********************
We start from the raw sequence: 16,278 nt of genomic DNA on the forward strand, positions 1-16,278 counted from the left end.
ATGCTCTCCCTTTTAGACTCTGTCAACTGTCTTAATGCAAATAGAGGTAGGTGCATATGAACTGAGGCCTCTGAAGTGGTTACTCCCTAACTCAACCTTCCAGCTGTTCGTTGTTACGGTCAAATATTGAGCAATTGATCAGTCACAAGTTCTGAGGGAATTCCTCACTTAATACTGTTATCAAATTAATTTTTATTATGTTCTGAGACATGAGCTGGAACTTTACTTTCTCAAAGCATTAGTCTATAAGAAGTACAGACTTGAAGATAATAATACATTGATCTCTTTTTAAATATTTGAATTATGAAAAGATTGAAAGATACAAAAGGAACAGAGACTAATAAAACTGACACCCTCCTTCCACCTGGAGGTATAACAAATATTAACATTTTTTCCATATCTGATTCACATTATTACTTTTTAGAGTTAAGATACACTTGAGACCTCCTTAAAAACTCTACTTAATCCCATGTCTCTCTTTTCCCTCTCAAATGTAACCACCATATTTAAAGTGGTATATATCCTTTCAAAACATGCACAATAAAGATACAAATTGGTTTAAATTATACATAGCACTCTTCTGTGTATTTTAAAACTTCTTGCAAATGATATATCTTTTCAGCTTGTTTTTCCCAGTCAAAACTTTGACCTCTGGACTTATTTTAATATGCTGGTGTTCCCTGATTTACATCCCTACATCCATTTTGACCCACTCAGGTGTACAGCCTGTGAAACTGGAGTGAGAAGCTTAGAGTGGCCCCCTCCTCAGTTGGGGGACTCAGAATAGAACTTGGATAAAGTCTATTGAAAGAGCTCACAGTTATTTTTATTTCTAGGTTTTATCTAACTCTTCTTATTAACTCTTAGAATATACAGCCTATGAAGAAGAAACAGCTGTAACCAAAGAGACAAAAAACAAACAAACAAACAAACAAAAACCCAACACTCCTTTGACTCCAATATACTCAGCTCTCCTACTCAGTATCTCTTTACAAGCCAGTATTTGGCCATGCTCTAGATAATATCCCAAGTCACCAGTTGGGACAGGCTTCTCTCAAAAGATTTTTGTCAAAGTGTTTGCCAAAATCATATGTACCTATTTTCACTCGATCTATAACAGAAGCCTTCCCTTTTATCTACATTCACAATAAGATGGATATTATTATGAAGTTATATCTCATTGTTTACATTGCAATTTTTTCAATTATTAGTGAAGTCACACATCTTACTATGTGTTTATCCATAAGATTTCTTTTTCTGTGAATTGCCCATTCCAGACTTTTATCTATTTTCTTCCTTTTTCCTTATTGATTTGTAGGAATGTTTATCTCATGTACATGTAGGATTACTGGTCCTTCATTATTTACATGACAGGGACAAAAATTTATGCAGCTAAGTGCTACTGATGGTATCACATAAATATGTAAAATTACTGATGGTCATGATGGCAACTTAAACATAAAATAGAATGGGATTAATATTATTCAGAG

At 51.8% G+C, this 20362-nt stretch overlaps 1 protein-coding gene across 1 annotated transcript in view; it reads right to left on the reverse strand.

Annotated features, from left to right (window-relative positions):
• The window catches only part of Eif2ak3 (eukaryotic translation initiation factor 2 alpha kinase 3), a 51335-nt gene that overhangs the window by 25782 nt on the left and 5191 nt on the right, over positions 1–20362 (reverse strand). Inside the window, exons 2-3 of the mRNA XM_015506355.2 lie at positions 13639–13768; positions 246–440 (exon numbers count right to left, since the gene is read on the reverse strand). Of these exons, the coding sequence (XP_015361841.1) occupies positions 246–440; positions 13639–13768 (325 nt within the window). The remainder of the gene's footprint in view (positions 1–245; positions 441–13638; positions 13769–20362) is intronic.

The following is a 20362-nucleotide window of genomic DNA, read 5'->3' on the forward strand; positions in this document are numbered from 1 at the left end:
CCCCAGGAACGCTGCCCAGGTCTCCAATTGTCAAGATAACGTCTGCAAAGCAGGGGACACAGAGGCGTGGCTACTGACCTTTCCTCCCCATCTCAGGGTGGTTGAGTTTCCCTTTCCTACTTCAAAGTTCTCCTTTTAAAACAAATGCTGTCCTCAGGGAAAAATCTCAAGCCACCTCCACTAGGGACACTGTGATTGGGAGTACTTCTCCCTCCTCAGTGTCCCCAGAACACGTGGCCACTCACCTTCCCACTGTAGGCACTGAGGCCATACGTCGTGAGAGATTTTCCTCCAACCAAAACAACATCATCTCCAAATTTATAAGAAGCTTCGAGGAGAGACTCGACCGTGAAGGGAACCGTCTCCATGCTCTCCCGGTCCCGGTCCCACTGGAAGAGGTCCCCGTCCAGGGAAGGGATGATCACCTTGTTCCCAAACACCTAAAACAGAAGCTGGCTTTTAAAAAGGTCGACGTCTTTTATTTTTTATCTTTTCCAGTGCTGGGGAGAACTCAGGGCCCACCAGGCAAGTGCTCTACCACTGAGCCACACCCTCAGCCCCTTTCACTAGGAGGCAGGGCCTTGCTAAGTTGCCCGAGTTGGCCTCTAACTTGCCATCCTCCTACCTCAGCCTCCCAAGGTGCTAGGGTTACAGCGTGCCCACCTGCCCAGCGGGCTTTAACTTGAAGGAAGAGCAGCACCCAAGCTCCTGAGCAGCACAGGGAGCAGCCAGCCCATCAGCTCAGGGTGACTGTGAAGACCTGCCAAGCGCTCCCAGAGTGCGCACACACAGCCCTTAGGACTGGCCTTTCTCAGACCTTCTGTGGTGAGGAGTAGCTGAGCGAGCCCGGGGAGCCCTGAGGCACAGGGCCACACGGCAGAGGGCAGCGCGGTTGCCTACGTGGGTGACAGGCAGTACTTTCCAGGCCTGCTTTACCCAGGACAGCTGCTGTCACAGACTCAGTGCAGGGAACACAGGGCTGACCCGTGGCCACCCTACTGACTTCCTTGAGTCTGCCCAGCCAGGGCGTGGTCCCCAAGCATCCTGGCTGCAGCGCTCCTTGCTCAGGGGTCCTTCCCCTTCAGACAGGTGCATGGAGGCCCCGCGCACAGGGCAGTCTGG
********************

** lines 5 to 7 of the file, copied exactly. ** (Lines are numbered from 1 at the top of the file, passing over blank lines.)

• The window catches only part of Eif2ak3 (eukaryotic translation initiation factor 2 alpha kinase 3), a 51335-nt gene that overhangs the window by 25782 nt on the left and 5191 nt on the right, over positions 1–20362 (reverse strand). Inside the window, exons 2-3 of the mRNA XM_015506355.2 lie at positions 13639–13768; positions 246–440 (exon numbers count right to left, since the gene is read on the reverse strand). Of these exons, the coding sequence (XP_015361841.1) occupies positions 246–440; positions 13639–13768 (325 nt within the window). The remainder of the gene's footprint in view (positions 1–245; positions 441–13638; positions 13769–20362) is intronic.

The following is a 20362-nucleotide window of genomic DNA, read 5'->3' on the forward strand; positions in this document are numbered from 1 at the left end:
CCCCAGGAACGCTGCCCAGGTCTCCAATTGTCAAGATAACGTCTGCAAAGCAGGGGACACAGAGGCGTGGCTACTGACCTTTCCTCCCCATCTCAGGGTGGTTGAGTTTCCCTTTCCTACTTCAAAGTTCTCCTTTTAAAACAAATGCTGTCCTCAGGGAAAAATCTCAAGCCACCTCCACTAGGGACACTGTGATTGGGAGTACTTCTCCCTCCTCAGTGTCCCCAGAACACGTGGCCACTCACCTTCCCACTGTAGGCACTGAGGCCATACGTCGTGAGAGATTTTCCTCCAACCAAAACAACATCATCTCCAAATTTATAAGAAGCTTCGAGGAGAGACTCGACCGTGAAGGGAACCGTCTCCATGCTCTCCCGGTCCCGGTCCCACTGGAAGAGGTCCCCGTCCAGGGAAGGGATGATCACCTTGTTCCCAAACACCTAAAACAGAAGCTGGCTTTTAAAAAGGTCGACGTCTTTTATTTTTTATCTTTTCCAGTGCTGGGGAGAACTCAGGGCCCACCAGGCAAGTGCTCTACCACTGAGCCACACCCTCAGCCCCTTTCACTAGGAGGCAGGGCCTTGCTAAGTTGCCCGAGTTGGCCTCTAACTTGCCATCCTCCTACCTCAGCCTCCCAAGGTGCTAGGGTTACAGCGTGCCCACCTGCCCAGCGGGCTTTAACTTGAAGGAAGAGCAGCACCCAAGCTCCTGAGCAGCACAGGGAGCAGCCAGCCCATCAGCTCAGGGTGACTGTGAAGACCTGCCAAGCGCTCCCAGAGTGCGCACACACAGCCCTTAGGACTGGCCTTTCTCAGACCTTCTGTGGTGAGGAGTAGCTGAGCGAGCCCGGGGAGCCCTGAGGCACAGGGCCACACGGCAGAGGGCAGCGCGGTTGCCTACGTGGGTGACAGGCAGTACTTTCCAGGCCTGCTTTACCCAGGACAGCTGCTGTCACAGACTCAGTGCAGGGAACACAGGGCTGACCCGTGGCCACCCTACTGACTTCCTTGAGTCTGCCCAGCCAGGGCGTGGTCCCCAAGCATCCTGGCTGCAGCGCTCCTTGCTCAGGGGTCCTTCCCCTTCAGACAGGTGCATGGAGGCCCCGCGCACAGGGCAGTCTGG